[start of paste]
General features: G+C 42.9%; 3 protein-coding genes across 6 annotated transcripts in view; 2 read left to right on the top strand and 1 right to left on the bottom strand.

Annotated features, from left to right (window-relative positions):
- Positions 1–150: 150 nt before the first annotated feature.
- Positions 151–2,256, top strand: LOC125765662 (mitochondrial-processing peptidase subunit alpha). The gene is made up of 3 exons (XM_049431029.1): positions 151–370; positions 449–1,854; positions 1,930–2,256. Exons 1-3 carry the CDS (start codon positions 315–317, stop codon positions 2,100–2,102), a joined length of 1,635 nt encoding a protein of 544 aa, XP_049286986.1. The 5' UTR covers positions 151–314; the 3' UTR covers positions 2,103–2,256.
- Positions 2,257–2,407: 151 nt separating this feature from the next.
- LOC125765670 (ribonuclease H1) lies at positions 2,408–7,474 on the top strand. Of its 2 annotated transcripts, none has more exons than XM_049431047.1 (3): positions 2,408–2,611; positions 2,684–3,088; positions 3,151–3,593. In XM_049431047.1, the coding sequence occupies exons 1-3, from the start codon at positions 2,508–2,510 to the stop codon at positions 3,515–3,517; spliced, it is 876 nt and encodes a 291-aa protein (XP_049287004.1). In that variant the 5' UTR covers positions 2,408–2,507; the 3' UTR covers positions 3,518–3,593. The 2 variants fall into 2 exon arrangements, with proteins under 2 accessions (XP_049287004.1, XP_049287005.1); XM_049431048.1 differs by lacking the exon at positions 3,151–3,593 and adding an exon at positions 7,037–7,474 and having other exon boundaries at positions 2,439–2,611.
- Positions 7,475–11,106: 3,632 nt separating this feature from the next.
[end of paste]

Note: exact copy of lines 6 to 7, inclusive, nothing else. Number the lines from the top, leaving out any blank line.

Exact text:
- LOC125765670 (ribonuclease H1) lies at positions 2,408–7,474 on the top strand. Of its 2 annotated transcripts, none has more exons than XM_049431047.1 (3): positions 2,408–2,611; positions 2,684–3,088; positions 3,151–3,593. In XM_049431047.1, the coding sequence occupies exons 1-3, from the start codon at positions 2,508–2,510 to the stop codon at positions 3,515–3,517; spliced, it is 876 nt and encodes a 291-aa protein (XP_049287004.1). In that variant the 5' UTR covers positions 2,408–2,507; the 3' UTR covers positions 3,518–3,593. The 2 variants fall into 2 exon arrangements, with proteins under 2 accessions (XP_049287004.1, XP_049287005.1); XM_049431048.1 differs by lacking the exon at positions 3,151–3,593 and adding an exon at positions 7,037–7,474 and having other exon boundaries at positions 2,439–2,611.
- Positions 7,475–11,106: 3,632 nt separating this feature from the next.